November 2013 - Posts

Cloud Business Apps are a new project type that you will find in Visual Studio 2013 for SharePoint development.  What exactly are they?  They are the next evolution of LightSwitch using the app model.  If you’re not familiar with LightSwitch, it’s a light-weight developer tool inside Visual Studio that lets you create applications rapidly.  It allows you to create data stores and connect to external data using a designer.  I first saw them in the release candidate build of Visual Studio 2013 but couldn’t get very far with them since there was not much documentation at the time.  MSDN Magazine published an article on them recently and this gave me the information to dig more into them.  If you haven’t read that article yet go take a look.  I wanted to expand on it though with a step-by-step example and lots of screenshots.

To get started, look for the new Cloud Business App project type under Office/SharePoint in the New Project dialog.  In my example, we’re going to make a simple app that allows us to manage customers and their feedback.


Give the project a name and then you’ll go to the next step where you specify the site that you are going to develop your app on.  Like working with other types of SharePoint apps, keep in mind that you need to have an existing site collection using the developer site template.  Like working with other apps, you don’t need to have SharePoint installed locally.  You can work directly with your developer site hosted in SharePoint Online.  If you don’t have a developer site, you can click on the link to either get a trial or use your MSDN subscription.


When you click Finish, it will create a number of projects in Visual Studio in this order:

  • Cloud Business App project – has configuration for the entire app itself
  • HTMLClient project – contains the screens for your project
  • Server project – contains your data model
  • SharePoint App Project – entry point to your app


Ultimately, what you are building here is a provider-hosted app.  This just takes a lot of the pain out of the process. 

When you create your solution, you start out with a blank design surface where you can start working with your data.  We start by adding our data model and relationships.  Then we can start defining screens and the navigation between them.


We’re going to start by defining a customers table with some basic contact information.  Clicking the Create new table button opens the table designer.  You will need to rename the table to something meaningful and then you can add your properties.


You’ll see familiar SQL data types in the list plus some additional custom ones such as Email Address and Phone Number.  Selecting one of these types will provide some automatic validation in your forms.


In my example, I’ll add my remaining fields.


The power of the Cloud Business App is that you can relate data regardless of where it comes from.  Ultimately, the Customers will be stored in SQL, but I am going to track the feedback in a SharePoint list.  The list is simple and just contains Title, Description, and CustomerName fields.  Here is what the list looks like in SharePoint.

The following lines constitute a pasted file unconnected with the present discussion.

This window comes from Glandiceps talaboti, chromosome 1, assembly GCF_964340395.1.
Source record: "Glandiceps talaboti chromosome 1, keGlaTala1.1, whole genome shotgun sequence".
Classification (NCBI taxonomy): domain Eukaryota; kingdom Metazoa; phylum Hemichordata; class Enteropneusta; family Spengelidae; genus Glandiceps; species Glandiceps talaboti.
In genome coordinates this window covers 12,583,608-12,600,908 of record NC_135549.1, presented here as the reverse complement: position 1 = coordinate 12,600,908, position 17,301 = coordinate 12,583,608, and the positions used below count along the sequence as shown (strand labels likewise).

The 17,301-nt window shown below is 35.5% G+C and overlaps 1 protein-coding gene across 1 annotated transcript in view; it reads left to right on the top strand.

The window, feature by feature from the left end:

To add external data, click the Attach to External Data button on the Customers table design surface.


On the next step, we provide the URL to the SharePoint site that contains the list.  You can also specify specific credentials otherwise it will just use the user’s credentials.  Keep that in mind with your permissions on the list.


Now, select the lists that you want to include.  In my case, I am including the Customer Feedback list.


When you finish you will see a table designer for the SharePoint list.  This one is different though in that you cannot edit any of the fields.  It will also automatically create a relationship to the UserInformationList table so that you can get names of users as opposed to just their Ids.


Now what we need to do is add our relationship between the Customers SQL table and the CustomerFeedback SharePoint list.  Click the Relationship button to make this happen.  In this screen select the tables you are mapping and then specify the multiplicity.  In this case, I can have multiple feedback items per customer.  The last thing you need to specify is the common fields to use for the join.  In my case, I simply used the name of the customer.  Normally, you wouldn’t join this way but I was having issues using a number field in SharePoint and the auto-increment value in SQL.  The data types come across as int in SQL and double in SharePoint so it won’t let you map it.


Now that we have our data model defined, we can start adding screens to manipulate the data as well as navigation elements.  Go back to the Customers data model and then click the HTMLClient button.  This allows us to click the Add Screen button at the top.


This takes us to a wizard where we can choose what type of screen to add.  Let’s start with the Browse Data Screen which lets us view a list of all of the items in the table.


In the Screen Data dropdown, select the Customers table.  Click OK and we will be taken to a new designer that lets us customize how this screen works.


This interface looks a bit intimidating but is actually quite powerful once you start playing around with it.  At this point, we can actually run our app.  It won’t do much, but let’s take a look.  Press F5 to begin debugging.  When you deploy, you may get prompted for authentication.  You might also need to trust the app as well.


When you launch the app, you’ll see the Browse Customers screen.


Unfortunately, there is not much we can do at this point.  We still need to create views to edit and view the data.  Let’s do that next.  Go back to the HTMLClient of the Customers data model and click the Add Screen button again.  This time select Add / Edit Details Screen.  Notice how the wizard includes the CustomerFeedback table due to the relationship.  Select the checkbox next to it and complete the wizard.